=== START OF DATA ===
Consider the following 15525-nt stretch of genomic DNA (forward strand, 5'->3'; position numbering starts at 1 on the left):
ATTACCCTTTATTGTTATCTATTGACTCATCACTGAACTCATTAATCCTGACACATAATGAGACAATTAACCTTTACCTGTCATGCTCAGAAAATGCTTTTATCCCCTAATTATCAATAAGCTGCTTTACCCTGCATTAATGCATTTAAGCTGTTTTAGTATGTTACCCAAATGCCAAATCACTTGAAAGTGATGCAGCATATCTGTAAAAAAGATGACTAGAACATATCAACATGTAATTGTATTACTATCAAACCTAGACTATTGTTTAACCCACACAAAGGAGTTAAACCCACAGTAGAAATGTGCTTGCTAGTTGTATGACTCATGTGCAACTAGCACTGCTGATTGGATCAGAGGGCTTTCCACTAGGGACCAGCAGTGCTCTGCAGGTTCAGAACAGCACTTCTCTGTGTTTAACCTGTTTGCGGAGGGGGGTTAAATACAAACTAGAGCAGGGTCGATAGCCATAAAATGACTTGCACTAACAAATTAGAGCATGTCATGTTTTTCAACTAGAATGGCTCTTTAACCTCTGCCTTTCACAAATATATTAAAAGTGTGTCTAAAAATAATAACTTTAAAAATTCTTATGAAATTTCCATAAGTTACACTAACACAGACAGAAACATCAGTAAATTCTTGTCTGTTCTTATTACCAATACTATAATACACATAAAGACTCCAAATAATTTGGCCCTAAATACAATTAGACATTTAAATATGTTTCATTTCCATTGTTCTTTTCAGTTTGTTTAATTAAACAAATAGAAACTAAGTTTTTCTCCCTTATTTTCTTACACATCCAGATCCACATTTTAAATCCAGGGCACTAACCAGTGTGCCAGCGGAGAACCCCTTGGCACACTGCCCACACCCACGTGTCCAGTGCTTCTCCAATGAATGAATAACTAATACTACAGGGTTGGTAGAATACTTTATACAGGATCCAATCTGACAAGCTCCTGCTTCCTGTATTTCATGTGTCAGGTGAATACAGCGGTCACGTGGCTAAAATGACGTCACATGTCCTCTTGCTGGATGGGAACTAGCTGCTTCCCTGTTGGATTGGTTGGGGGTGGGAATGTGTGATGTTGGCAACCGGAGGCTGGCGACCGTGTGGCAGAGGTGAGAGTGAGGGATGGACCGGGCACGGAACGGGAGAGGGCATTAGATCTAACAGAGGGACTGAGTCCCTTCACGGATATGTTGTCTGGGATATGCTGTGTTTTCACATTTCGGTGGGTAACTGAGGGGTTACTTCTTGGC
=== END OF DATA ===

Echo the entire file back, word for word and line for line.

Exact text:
Consider the following 15525-nt stretch of genomic DNA (forward strand, 5'->3'; position numbering starts at 1 on the left):
ATTACCCTTTATTGTTATCTATTGACTCATCACTGAACTCATTAATCCTGACACATAATGAGACAATTAACCTTTACCTGTCATGCTCAGAAAATGCTTTTATCCCCTAATTATCAATAAGCTGCTTTACCCTGCATTAATGCATTTAAGCTGTTTTAGTATGTTACCCAAATGCCAAATCACTTGAAAGTGATGCAGCATATCTGTAAAAAAGATGACTAGAACATATCAACATGTAATTGTATTACTATCAAACCTAGACTATTGTTTAACCCACACAAAGGAGTTAAACCCACAGTAGAAATGTGCTTGCTAGTTGTATGACTCATGTGCAACTAGCACTGCTGATTGGATCAGAGGGCTTTCCACTAGGGACCAGCAGTGCTCTGCAGGTTCAGAACAGCACTTCTCTGTGTTTAACCTGTTTGCGGAGGGGGGTTAAATACAAACTAGAGCAGGGTCGATAGCCATAAAATGACTTGCACTAACAAATTAGAGCATGTCATGTTTTTCAACTAGAATGGCTCTTTAACCTCTGCCTTTCACAAATATATTAAAAGTGTGTCTAAAAATAATAACTTTAAAAATTCTTATGAAATTTCCATAAGTTACACTAACACAGACAGAAACATCAGTAAATTCTTGTCTGTTCTTATTACCAATACTATAATACACATAAAGACTCCAAATAATTTGGCCCTAAATACAATTAGACATTTAAATATGTTTCATTTCCATTGTTCTTTTCAGTTTGTTTAATTAAACAAATAGAAACTAAGTTTTTCTCCCTTATTTTCTTACACATCCAGATCCACATTTTAAATCCAGGGCACTAACCAGTGTGCCAGCGGAGAACCCCTTGGCACACTGCCCACACCCACGTGTCCAGTGCTTCTCCAATGAATGAATAACTAATACTACAGGGTTGGTAGAATACTTTATACAGGATCCAATCTGACAAGCTCCTGCTTCCTGTATTTCATGTGTCAGGTGAATACAGCGGTCACGTGGCTAAAATGACGTCACATGTCCTCTTGCTGGATGGGAACTAGCTGCTTCCCTGTTGGATTGGTTGGGGGTGGGAATGTGTGATGTTGGCAACCGGAGGCTGGCGACCGTGTGGCAGAGGTGAGAGTGAGGGATGGACCGGGCACGGAACGGGAGAGGGCATTAGATCTAACAGAGGGACTGAGTCCCTTCACGGATATGTTGTCTGGGATATGCTGTGTTTTCACATTTCGGTGGGTAACTGAGGGGTTACTTCTTGGC